As you know, debt is a stressful burden, and dealing with collectors can be overwhelming. But what if the debt an agency is trying to collect is actually time-barred?
In Minnesota, like many other states, there are laws in place to protect you from being sued for debts from too far in the past. Below, we will break down some facts about time-barred debt and what you can do about collection attempts.
What is time-barred debt?
It is debt that a creditor or debt collector can no longer sue you to collect. In Minnesota, the statute of limitations for collecting most debts, like credit cards and medical bills, is six years. Once that time elapses, the creditor cannot force you to pay.
Three fast facts for consumers:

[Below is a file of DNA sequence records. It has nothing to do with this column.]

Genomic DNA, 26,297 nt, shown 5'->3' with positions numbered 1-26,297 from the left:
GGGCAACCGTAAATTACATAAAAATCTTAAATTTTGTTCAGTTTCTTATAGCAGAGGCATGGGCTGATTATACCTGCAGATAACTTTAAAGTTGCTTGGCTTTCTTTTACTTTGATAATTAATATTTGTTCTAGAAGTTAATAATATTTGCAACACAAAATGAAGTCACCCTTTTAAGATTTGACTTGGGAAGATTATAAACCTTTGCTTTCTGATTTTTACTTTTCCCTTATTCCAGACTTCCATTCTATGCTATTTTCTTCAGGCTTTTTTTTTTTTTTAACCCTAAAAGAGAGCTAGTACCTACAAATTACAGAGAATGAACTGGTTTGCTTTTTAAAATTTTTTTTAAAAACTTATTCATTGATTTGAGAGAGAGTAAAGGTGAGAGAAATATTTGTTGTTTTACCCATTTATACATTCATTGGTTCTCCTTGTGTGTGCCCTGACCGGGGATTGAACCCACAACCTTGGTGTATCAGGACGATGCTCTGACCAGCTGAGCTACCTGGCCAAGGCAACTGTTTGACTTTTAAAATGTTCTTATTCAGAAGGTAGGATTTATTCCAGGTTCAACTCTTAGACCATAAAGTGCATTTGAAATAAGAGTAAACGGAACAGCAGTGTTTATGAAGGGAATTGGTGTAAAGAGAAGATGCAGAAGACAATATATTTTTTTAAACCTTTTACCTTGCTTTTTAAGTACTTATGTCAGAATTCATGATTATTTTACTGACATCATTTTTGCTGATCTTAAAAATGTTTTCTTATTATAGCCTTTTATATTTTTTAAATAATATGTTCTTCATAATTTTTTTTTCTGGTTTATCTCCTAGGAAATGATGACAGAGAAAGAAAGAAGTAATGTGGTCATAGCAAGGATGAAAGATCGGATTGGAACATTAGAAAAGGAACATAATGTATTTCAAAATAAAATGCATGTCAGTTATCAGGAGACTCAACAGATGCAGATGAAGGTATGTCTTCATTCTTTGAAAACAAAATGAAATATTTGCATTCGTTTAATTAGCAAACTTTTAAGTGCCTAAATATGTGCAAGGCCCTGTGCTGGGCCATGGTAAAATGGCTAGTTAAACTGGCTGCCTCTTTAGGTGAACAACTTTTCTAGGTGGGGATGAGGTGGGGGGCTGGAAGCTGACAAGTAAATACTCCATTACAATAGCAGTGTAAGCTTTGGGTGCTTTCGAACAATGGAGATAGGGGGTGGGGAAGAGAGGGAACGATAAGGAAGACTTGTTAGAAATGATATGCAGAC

- The statute of limitations clock starts from the date of your last payment or account activity.
- Debt collectors can still try to collect time-barred debt and may contact you about it.
- Making even one payment before the six-year statute of limitations ends could restart the clock.
Although creditors may contact you about time-barred debt, they still have rules to follow.
What are the rules?
Those inquiring about a debt that has passed the statute of limitations can speak with you if you are willing, but they cannot file a lawsuit against you to collect the old debt. They also cannot threaten you with litigation over time-barred debt
Debt collectors must also follow other rules that apply to all collection attempts. For example, they may not verbally abuse you or call you excessively. If they break the rules while attempting to collect time-barred (or any debt), getting legal guidance can help you find possible solutions.